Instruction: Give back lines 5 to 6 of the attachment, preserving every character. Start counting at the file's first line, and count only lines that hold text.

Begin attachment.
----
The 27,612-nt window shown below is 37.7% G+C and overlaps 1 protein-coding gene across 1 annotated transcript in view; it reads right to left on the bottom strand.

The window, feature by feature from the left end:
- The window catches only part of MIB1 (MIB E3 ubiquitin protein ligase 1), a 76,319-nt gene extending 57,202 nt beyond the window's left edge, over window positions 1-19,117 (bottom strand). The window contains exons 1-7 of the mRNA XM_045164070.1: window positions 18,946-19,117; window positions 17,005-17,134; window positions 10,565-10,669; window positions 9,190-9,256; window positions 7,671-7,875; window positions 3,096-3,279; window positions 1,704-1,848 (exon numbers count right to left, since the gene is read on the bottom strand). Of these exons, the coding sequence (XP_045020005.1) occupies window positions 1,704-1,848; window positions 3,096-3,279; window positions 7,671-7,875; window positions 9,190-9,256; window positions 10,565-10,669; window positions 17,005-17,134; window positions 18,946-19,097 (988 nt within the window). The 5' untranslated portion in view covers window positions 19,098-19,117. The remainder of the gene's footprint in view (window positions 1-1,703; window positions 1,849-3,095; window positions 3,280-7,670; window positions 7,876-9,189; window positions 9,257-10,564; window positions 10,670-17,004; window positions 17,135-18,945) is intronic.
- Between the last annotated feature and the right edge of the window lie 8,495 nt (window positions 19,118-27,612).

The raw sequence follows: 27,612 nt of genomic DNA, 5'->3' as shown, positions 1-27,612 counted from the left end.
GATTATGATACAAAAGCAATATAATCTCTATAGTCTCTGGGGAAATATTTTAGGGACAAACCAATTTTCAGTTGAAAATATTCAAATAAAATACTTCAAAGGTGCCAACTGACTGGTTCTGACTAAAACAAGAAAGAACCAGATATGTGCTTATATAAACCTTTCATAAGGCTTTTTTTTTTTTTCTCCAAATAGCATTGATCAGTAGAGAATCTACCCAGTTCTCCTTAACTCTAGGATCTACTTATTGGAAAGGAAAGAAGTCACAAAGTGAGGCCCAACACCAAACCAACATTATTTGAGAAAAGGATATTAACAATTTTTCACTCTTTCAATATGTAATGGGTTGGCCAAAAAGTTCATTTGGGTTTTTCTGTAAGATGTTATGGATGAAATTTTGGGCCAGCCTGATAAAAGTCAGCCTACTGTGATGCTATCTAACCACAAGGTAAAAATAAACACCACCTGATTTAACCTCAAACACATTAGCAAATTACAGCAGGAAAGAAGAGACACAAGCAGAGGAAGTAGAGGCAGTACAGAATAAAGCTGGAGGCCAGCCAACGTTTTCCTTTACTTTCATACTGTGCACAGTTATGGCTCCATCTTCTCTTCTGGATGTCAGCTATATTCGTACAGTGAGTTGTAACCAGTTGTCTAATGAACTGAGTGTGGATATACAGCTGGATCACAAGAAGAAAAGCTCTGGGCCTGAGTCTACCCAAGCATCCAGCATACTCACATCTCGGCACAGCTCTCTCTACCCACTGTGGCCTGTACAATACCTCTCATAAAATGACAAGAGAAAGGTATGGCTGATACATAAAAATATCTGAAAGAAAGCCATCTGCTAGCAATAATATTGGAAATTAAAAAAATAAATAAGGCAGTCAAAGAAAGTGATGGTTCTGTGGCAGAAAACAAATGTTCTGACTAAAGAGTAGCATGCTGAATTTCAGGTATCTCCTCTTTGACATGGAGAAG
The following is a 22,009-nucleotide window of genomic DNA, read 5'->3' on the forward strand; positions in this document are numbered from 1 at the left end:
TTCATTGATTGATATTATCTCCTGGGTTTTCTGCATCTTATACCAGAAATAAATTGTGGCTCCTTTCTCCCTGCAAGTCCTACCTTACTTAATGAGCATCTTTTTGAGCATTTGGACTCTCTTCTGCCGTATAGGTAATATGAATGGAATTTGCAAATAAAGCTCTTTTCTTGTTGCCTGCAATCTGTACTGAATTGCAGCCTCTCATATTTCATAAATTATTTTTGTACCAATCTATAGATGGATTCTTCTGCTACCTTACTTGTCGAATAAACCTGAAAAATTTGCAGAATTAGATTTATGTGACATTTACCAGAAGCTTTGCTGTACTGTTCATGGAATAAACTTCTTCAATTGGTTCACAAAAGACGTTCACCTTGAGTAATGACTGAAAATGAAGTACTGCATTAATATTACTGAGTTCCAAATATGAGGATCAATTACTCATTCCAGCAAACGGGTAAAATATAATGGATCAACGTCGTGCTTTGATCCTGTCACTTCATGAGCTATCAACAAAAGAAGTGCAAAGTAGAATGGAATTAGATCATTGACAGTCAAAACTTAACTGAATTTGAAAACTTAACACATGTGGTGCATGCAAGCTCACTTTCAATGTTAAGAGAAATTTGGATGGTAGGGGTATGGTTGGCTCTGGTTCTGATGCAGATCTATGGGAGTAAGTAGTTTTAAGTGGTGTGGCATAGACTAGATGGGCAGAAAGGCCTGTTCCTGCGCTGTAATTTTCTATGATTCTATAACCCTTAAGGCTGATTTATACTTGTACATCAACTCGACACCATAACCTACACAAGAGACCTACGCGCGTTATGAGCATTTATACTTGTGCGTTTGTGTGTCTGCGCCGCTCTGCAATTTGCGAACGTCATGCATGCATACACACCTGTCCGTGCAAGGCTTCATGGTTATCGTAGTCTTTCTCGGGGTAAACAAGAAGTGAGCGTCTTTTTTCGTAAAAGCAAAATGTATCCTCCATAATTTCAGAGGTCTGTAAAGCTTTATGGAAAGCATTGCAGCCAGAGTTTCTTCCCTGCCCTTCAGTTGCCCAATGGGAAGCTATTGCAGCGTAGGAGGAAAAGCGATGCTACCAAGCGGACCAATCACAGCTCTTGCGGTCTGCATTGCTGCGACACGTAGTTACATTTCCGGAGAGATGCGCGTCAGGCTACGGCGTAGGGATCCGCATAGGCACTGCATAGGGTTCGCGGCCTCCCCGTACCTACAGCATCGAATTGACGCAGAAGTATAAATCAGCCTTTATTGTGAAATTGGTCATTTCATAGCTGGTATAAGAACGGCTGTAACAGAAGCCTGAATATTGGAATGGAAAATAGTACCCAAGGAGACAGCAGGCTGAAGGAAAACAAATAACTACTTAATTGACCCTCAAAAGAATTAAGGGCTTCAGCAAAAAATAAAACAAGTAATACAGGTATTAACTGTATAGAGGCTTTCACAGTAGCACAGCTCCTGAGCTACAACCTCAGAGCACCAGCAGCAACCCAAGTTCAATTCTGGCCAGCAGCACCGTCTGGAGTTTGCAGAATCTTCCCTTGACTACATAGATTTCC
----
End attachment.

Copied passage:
The raw sequence follows: 27,612 nt of genomic DNA, 5'->3' as shown, positions 1-27,612 counted from the left end.
GATTATGATACAAAAGCAATATAATCTCTATAGTCTCTGGGGAAATATTTTAGGGACAAACCAATTTTCAGTTGAAAATATTCAAATAAAATACTTCAAAGGTGCCAACTGACTGGTTCTGACTAAAACAAGAAAGAACCAGATATGTGCTTATATAAACCTTTCATAAGGCTTTTTTTTTTTTTCTCCAAATAGCATTGATCAGTAGAGAATCTACCCAGTTCTCCTTAACTCTAGGATCTACTTATTGGAAAGGAAAGAAGTCACAAAGTGAGGCCCAACACCAAACCAACATTATTTGAGAAAAGGATATTAACAATTTTTCACTCTTTCAATATGTAATGGGTTGGCCAAAAAGTTCATTTGGGTTTTTCTGTAAGATGTTATGGATGAAATTTTGGGCCAGCCTGATAAAAGTCAGCCTACTGTGATGCTATCTAACCACAAGGTAAAAATAAACACCACCTGATTTAACCTCAAACACATTAGCAAATTACAGCAGGAAAGAAGAGACACAAGCAGAGGAAGTAGAGGCAGTACAGAATAAAGCTGGAGGCCAGCCAACGTTTTCCTTTACTTTCATACTGTGCACAGTTATGGCTCCATCTTCTCTTCTGGATGTCAGCTATATTCGTACAGTGAGTTGTAACCAGTTGTCTAATGAACTGAGTGTGGATATACAGCTGGATCACAAGAAGAAAAGCTCTGGGCCTGAGTCTACCCAAGCATCCAGCATACTCACATCTCGGCACAGCTCTCTCTACCCACTGTGGCCTGTACAATACCTCTCATAAAATGACAAGAGAAAGGTATGGCTGATACATAAAAATATCTGAAAGAAAGCCATCTGCTAGCAATAATATTGGAAATTAAAAAAATAAATAAGGCAGTCAAAGAAAGTGATGGTTCTGTGGCAGAAAACAAATGTTCTGACTAAAGAGTAGCATGCTGAATTTCAGGTATCTCCTCTTTGACATGGAGAAG